Security Review of draft-ietf-simple-message-sessions-07
Robert Sparks <RjS <at> xten.com>
2004-09-08 15:20:58 GMT
At Ted's request, Sam Hartman performed a security review of the MSRP
Sam's identified some things we need to do, and several things we need
to talk about.
The chairs, our technical advisor, or the editors of these drafts will
be sending messages to
the list responding to these points individually over the next few
days, either with proposed text
or starting a discussion on the topic.
Please read this carefully and send your comments to the list.
Begin forwarded message:
>> This document reviews draft-ietf-simple-message-sessions-07.txt. That
>> document specifies the MSRP protocol.
>> Protocol Overview
>> The MSRP protocol is a deceptively simple protocol for transporting
>> messages in an instant messaging session. It provides two operations:
>> a send request and a report request. Each request can generate a
>> response. Each endpoint is defined by a MSRP URL. The URL contains
>> the typical host and port, as well as a resource that identifies the
>> specific destination of a message. For example if Alice and Bob are
>> talking, they will both have MSRP URLs corresponding to their
>> identities. MSRP specifies the optional use of TLS for transport
>> level protection.
>> However the security picture is actually a lot more complicated.
>> First, the knowledge of the MSRP URL serves as authentication and
>> authorization information. Since clients do not typically have TLS
>> certificates, a server knows it is talking to the right party based on
>> the URL that party sends to and possibly based on the response URL
>> listed in the message. The URLs are used for authorization in that
>> layers above MSRP deal with preventing spam and so it is important
>> that only parties authorized to send messages have the MSRP URL. So
>> MSRP URLs need to be chosen with a strong random component and if
>> message integrity is desired, they need to be
>> transported with confidentiality.
>> SIP, the layer above MSRP is responsible for mapping SIP or CPIM URLs
>> into MSRP URLs to set up a message session. This mapping is security
>> critical because users are probably going to add SIP or CPIM URLs to
>> their contact lists. So, to securely establish a connection, the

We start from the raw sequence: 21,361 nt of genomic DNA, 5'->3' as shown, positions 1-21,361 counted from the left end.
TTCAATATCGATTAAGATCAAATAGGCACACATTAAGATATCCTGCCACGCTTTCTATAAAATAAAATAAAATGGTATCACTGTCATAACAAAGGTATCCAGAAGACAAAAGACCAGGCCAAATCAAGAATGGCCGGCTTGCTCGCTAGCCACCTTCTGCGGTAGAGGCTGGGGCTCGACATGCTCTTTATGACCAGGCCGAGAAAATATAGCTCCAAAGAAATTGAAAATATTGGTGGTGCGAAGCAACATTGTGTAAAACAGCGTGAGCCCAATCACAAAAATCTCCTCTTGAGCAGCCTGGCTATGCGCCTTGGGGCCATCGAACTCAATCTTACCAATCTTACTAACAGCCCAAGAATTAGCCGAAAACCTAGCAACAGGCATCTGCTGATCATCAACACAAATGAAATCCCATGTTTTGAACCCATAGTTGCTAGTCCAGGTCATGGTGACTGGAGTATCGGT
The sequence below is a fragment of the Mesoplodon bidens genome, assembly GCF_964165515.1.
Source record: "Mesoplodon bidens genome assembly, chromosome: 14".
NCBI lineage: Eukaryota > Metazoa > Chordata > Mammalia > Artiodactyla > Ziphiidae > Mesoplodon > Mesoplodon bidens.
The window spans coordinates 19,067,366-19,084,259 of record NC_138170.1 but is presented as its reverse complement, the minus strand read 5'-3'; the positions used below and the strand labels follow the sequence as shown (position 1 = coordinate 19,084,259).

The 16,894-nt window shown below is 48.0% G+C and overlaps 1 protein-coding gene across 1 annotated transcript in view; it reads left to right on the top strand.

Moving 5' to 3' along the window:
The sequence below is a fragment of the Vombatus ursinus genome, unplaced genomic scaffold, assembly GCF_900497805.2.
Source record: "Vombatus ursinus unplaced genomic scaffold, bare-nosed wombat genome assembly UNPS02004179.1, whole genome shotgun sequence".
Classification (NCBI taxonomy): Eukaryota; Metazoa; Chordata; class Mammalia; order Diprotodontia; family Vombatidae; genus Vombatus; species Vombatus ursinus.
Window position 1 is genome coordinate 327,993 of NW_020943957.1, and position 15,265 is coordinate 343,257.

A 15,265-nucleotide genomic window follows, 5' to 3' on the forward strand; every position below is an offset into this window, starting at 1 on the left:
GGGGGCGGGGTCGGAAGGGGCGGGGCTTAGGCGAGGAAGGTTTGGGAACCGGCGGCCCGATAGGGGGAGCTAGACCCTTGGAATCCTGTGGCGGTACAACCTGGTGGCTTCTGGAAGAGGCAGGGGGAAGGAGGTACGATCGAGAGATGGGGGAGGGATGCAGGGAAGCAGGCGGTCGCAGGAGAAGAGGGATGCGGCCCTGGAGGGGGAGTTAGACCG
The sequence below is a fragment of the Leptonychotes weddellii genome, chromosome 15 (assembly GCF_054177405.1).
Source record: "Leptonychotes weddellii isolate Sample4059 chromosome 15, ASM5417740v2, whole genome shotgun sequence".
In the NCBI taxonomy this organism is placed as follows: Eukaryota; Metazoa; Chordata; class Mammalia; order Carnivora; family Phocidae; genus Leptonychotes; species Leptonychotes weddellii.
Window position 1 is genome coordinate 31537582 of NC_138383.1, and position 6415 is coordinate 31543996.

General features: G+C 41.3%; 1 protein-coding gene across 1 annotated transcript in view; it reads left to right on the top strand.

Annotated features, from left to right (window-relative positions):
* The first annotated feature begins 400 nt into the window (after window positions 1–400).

>> combination of SIP and MSRP must securely map the user-entered URL to
>> an MSRP URL.
>> MSRP also involves S/MIME and CPIM identities. If S/MIME is used to
>> get end-to-end encryption then the names of the chosen certificates
>> must be verified. If message/cpim entities are sent, then the from
>> and to fields in these messages must be matched. Typically the cpim
>> identities will be instant inbox URLs although perhaps they could also
>> be SIP URLs in some cases.
>> One final identity is important for MSRP security. The MSRP
>> specification requires that if TLS is used, the server certificate be
>> for the hostname in the destination MSRP URL. This requirement for
>> the TLS identity has important security implications.
>> Security Requirements
>> The draft does not specify a set of security requirements. IT seems
>> reasonable to refer back to RFC 2779 for security requirements for
>> this protocol.
>> I explicitly choose to distinguish confidentiality protection at the
>> transport layer from end-to-end confidentiality/integrity protection.
>> RFC 2779 doesn't quite explicitly make this distinction, but it does
>> require both integrity protection and support for digital signatures.
>> This distinction seems reasonable for several reasons. First, other
>> IM protocols including XMPP and APEX support both levels of
>> protection. We've found with email that end-to-end encryption and
>> transport level encryption are both useful; it seems likely that we
>> will see the same thing with IM.
>> I also introduce the concept of parties sharing a deployed
>> authentication infrastructure. Ideally, we'd have some authentication
>> infrastructure we could use to exchange key material with anyone on
>> the Internet. In practice, we do not yet have this level of security
>> integration. However we should try to provide security in
>> environments where we can do so. Note that it is not acceptable to
>> force people to deploy a new authentication infrastructure for your
>> protocol if they already have an adequate infrastructure for some
>> other purpose. If you can work within that infrastructure, then you
>> significantly decrease deployment costs of making your protocol
>> 1) In order to provide integrity protection, the protocol must
>> describe how identifiers entered by the user are securely mapped to
>> identifiers used in the protocol. The protocol must describe
>> necessary verifications of these mappings that recipients of messages
>> need to perform in order to make sure they all refer to the same
>> 2) When two parties share an appropriate authentication
>> infrastructure,then the protocol will provide a way for them to get
>> hop-by-hop confidentiality and integrity.
>> 3) When two parties share an appropriate authentication
>> infrastructure, then the protocol will provide a mechanism for
>> end-to-end confidentiality and integrity.
>> 4) Even when no authentication infrastructure is shared, the protocol
>> will provide protection against passive attacks.
>> Security Evaluation
>> This document does not define, nor as far as I can tell, reference a
>> concrete procedure for mapping an instant inbox (im: URL) to a SIP
>> URL. If clients can enter in im: URLs, then the related protocols
>> must specify a mechanism for securely performing this mapping.
>> The protocol specifies how SDP is used to map SIP URLs to MSRP URLs.
>> I do not have enough information about practical SIP deployments to
>> know whether this mapping is secure in practice. IT seems possible
>> to secure this mapping if the SDP information is encrypted.
>> This document does not specify how to validate the certificates
>> encrypted or signed messages. How do I know that a particular